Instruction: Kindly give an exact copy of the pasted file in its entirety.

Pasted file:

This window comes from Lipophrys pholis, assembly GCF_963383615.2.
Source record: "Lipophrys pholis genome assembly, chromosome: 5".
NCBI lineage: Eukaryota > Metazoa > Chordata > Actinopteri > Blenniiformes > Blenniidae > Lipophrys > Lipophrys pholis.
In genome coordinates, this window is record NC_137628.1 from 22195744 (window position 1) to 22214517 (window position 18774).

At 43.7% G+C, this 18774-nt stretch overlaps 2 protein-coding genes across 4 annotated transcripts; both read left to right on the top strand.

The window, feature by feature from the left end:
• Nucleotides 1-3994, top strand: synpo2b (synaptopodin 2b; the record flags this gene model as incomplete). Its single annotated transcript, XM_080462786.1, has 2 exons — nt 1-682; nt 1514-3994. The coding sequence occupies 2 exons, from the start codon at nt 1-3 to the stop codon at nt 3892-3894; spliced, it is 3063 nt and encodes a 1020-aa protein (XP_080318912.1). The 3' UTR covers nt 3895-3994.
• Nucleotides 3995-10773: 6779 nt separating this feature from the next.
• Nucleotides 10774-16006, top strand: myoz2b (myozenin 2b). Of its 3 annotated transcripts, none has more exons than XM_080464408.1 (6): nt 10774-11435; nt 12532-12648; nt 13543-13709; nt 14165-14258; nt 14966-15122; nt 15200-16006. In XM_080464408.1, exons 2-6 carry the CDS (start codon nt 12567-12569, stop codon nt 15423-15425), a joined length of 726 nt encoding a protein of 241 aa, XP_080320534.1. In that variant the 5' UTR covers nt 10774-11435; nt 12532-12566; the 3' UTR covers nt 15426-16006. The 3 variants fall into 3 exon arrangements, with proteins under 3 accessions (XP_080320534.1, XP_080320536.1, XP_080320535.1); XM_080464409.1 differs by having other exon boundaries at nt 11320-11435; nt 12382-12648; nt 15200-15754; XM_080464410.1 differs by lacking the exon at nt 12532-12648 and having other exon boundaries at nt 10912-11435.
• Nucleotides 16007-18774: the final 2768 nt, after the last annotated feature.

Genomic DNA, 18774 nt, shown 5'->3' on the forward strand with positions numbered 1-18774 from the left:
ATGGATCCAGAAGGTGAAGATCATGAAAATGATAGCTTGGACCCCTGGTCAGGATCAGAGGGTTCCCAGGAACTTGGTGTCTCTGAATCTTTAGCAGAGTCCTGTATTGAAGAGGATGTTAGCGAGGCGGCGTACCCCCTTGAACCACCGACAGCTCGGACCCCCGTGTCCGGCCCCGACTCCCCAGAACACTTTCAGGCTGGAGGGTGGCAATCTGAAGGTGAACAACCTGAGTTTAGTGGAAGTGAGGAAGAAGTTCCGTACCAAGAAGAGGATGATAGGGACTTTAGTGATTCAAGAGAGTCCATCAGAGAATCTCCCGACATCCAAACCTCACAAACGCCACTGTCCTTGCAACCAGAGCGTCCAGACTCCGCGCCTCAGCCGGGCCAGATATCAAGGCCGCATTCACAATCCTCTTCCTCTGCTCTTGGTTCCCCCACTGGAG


This window comes from Lipophrys pholis, assembly GCF_963383615.2.
Source record: "Lipophrys pholis genome assembly, chromosome: 5".
NCBI lineage: Eukaryota > Metazoa > Chordata > Actinopteri > Blenniiformes > Blenniidae > Lipophrys > Lipophrys pholis.
In genome coordinates, this window is record NC_137628.1 from 22195744 (window position 1) to 22214517 (window position 18774).

At 43.7% G+C, this 18774-nt stretch overlaps 2 protein-coding genes across 4 annotated transcripts; both read left to right on the top strand.

The window, feature by feature from the left end:
• Nucleotides 1-3994, top strand: synpo2b (synaptopodin 2b; the record flags this gene model as incomplete). Its single annotated transcript, XM_080462786.1, has 2 exons — nt 1-682; nt 1514-3994. The coding sequence occupies 2 exons, from the start codon at nt 1-3 to the stop codon at nt 3892-3894; spliced, it is 3063 nt and encodes a 1020-aa protein (XP_080318912.1). The 3' UTR covers nt 3895-3994.
• Nucleotides 3995-10773: 6779 nt separating this feature from the next.
• Nucleotides 10774-16006, top strand: myoz2b (myozenin 2b). Of its 3 annotated transcripts, none has more exons than XM_080464408.1 (6): nt 10774-11435; nt 12532-12648; nt 13543-13709; nt 14165-14258; nt 14966-15122; nt 15200-16006. In XM_080464408.1, exons 2-6 carry the CDS (start codon nt 12567-12569, stop codon nt 15423-15425), a joined length of 726 nt encoding a protein of 241 aa, XP_080320534.1. In that variant the 5' UTR covers nt 10774-11435; nt 12532-12566; the 3' UTR covers nt 15426-16006. The 3 variants fall into 3 exon arrangements, with proteins under 3 accessions (XP_080320534.1, XP_080320536.1, XP_080320535.1); XM_080464409.1 differs by having other exon boundaries at nt 11320-11435; nt 12382-12648; nt 15200-15754; XM_080464410.1 differs by lacking the exon at nt 12532-12648 and having other exon boundaries at nt 10912-11435.
• Nucleotides 16007-18774: the final 2768 nt, after the last annotated feature.

Genomic DNA, 18774 nt, shown 5'->3' on the forward strand with positions numbered 1-18774 from the left:
ATGGATCCAGAAGGTGAAGATCATGAAAATGATAGCTTGGACCCCTGGTCAGGATCAGAGGGTTCCCAGGAACTTGGTGTCTCTGAATCTTTAGCAGAGTCCTGTATTGAAGAGGATGTTAGCGAGGCGGCGTACCCCCTTGAACCACCGACAGCTCGGACCCCCGTGTCCGGCCCCGACTCCCCAGAACACTTTCAGGCTGGAGGGTGGCAATCTGAAGGTGAACAACCTGAGTTTAGTGGAAGTGAGGAAGAAGTTCCGTACCAAGAAGAGGATGATAGGGACTTTAGTGATTCAAGAGAGTCCATCAGAGAATCTCCCGACATCCAAACCTCACAAACGCCACTGTCCTTGCAACCAGAGCGTCCAGACTCCGCGCCTCAGCCGGGCCAGATATCAAGGCCGCATTCACAATCCTCTTCCTCTGCTCTTGGTTCCCCCACTGGAG